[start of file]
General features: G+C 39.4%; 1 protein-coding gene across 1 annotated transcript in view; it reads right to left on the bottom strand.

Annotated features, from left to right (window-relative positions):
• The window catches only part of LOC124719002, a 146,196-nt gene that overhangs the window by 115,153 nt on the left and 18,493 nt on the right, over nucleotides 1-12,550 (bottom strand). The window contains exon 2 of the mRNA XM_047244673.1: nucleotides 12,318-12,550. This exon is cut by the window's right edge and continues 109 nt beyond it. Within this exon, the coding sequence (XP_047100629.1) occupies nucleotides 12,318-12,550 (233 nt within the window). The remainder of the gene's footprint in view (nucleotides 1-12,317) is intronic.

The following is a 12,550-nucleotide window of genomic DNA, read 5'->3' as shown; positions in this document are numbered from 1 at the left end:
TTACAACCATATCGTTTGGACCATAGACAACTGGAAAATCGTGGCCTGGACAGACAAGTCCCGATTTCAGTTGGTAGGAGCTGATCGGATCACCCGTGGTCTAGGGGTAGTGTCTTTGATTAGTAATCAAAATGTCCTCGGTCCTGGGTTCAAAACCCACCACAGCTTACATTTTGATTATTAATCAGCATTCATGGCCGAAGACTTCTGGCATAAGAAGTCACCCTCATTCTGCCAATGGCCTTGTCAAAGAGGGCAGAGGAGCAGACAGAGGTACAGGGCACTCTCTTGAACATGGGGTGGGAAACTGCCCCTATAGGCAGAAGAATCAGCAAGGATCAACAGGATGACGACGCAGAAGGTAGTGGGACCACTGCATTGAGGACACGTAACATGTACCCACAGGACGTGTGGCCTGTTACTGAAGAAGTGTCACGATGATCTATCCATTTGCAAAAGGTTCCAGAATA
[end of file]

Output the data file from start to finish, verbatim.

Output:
General features: G+C 39.4%; 1 protein-coding gene across 1 annotated transcript in view; it reads right to left on the bottom strand.

Annotated features, from left to right (window-relative positions):
• The window catches only part of LOC124719002, a 146,196-nt gene that overhangs the window by 115,153 nt on the left and 18,493 nt on the right, over nucleotides 1-12,550 (bottom strand). The window contains exon 2 of the mRNA XM_047244673.1: nucleotides 12,318-12,550. This exon is cut by the window's right edge and continues 109 nt beyond it. Within this exon, the coding sequence (XP_047100629.1) occupies nucleotides 12,318-12,550 (233 nt within the window). The remainder of the gene's footprint in view (nucleotides 1-12,317) is intronic.

The following is a 12,550-nucleotide window of genomic DNA, read 5'->3' as shown; positions in this document are numbered from 1 at the left end:
TTACAACCATATCGTTTGGACCATAGACAACTGGAAAATCGTGGCCTGGACAGACAAGTCCCGATTTCAGTTGGTAGGAGCTGATCGGATCACCCGTGGTCTAGGGGTAGTGTCTTTGATTAGTAATCAAAATGTCCTCGGTCCTGGGTTCAAAACCCACCACAGCTTACATTTTGATTATTAATCAGCATTCATGGCCGAAGACTTCTGGCATAAGAAGTCACCCTCATTCTGCCAATGGCCTTGTCAAAGAGGGCAGAGGAGCAGACAGAGGTACAGGGCACTCTCTTGAACATGGGGTGGGAAACTGCCCCTATAGGCAGAAGAATCAGCAAGGATCAACAGGATGACGACGCAGAAGGTAGTGGGACCACTGCATTGAGGACACGTAACATGTACCCACAGGACGTGTGGCCTGTTACTGAAGAAGTGTCACGATGATCTATCCATTTGCAAAAGGTTCCAGAATA